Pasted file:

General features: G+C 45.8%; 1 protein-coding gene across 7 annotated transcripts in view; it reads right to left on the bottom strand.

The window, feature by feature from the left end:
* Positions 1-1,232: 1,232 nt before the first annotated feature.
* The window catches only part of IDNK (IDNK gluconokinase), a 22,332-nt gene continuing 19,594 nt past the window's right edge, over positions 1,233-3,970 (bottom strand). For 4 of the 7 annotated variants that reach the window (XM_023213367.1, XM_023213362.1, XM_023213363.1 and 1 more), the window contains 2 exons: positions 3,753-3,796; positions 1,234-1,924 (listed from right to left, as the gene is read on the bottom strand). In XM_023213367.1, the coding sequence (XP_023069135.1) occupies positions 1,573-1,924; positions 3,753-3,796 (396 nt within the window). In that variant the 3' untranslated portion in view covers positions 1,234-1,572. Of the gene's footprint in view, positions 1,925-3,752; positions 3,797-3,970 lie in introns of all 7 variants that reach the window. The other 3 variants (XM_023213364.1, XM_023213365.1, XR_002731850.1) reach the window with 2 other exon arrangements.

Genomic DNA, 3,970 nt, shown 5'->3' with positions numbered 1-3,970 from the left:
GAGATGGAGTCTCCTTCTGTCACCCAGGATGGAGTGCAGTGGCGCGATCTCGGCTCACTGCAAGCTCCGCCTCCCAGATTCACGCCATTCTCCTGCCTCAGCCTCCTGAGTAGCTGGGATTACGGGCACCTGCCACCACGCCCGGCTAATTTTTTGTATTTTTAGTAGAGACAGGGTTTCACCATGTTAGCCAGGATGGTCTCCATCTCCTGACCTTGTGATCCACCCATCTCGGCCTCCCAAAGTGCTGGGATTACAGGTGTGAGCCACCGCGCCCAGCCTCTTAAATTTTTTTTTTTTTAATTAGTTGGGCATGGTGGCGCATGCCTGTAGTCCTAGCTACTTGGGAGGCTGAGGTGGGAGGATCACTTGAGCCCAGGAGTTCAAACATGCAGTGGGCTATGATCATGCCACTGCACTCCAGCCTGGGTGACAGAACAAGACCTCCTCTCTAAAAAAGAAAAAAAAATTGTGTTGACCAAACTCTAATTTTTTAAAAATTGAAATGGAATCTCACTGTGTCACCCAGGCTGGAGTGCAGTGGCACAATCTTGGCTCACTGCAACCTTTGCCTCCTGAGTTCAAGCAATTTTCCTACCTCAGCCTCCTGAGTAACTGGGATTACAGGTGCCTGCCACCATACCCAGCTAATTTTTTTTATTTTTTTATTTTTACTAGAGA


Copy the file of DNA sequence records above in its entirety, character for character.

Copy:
General features: G+C 45.8%; 1 protein-coding gene across 7 annotated transcripts in view; it reads right to left on the bottom strand.

The window, feature by feature from the left end:
* Positions 1-1,232: 1,232 nt before the first annotated feature.
* The window catches only part of IDNK (IDNK gluconokinase), a 22,332-nt gene continuing 19,594 nt past the window's right edge, over positions 1,233-3,970 (bottom strand). For 4 of the 7 annotated variants that reach the window (XM_023213367.1, XM_023213362.1, XM_023213363.1 and 1 more), the window contains 2 exons: positions 3,753-3,796; positions 1,234-1,924 (listed from right to left, as the gene is read on the bottom strand). In XM_023213367.1, the coding sequence (XP_023069135.1) occupies positions 1,573-1,924; positions 3,753-3,796 (396 nt within the window). In that variant the 3' untranslated portion in view covers positions 1,234-1,572. Of the gene's footprint in view, positions 1,925-3,752; positions 3,797-3,970 lie in introns of all 7 variants that reach the window. The other 3 variants (XM_023213364.1, XM_023213365.1, XR_002731850.1) reach the window with 2 other exon arrangements.

Genomic DNA, 3,970 nt, shown 5'->3' with positions numbered 1-3,970 from the left:
GAGATGGAGTCTCCTTCTGTCACCCAGGATGGAGTGCAGTGGCGCGATCTCGGCTCACTGCAAGCTCCGCCTCCCAGATTCACGCCATTCTCCTGCCTCAGCCTCCTGAGTAGCTGGGATTACGGGCACCTGCCACCACGCCCGGCTAATTTTTTGTATTTTTAGTAGAGACAGGGTTTCACCATGTTAGCCAGGATGGTCTCCATCTCCTGACCTTGTGATCCACCCATCTCGGCCTCCCAAAGTGCTGGGATTACAGGTGTGAGCCACCGCGCCCAGCCTCTTAAATTTTTTTTTTTTTAATTAGTTGGGCATGGTGGCGCATGCCTGTAGTCCTAGCTACTTGGGAGGCTGAGGTGGGAGGATCACTTGAGCCCAGGAGTTCAAACATGCAGTGGGCTATGATCATGCCACTGCACTCCAGCCTGGGTGACAGAACAAGACCTCCTCTCTAAAAAAGAAAAAAAAATTGTGTTGACCAAACTCTAATTTTTTAAAAATTGAAATGGAATCTCACTGTGTCACCCAGGCTGGAGTGCAGTGGCACAATCTTGGCTCACTGCAACCTTTGCCTCCTGAGTTCAAGCAATTTTCCTACCTCAGCCTCCTGAGTAACTGGGATTACAGGTGCCTGCCACCATACCCAGCTAATTTTTTTTATTTTTTTATTTTTACTAGAGA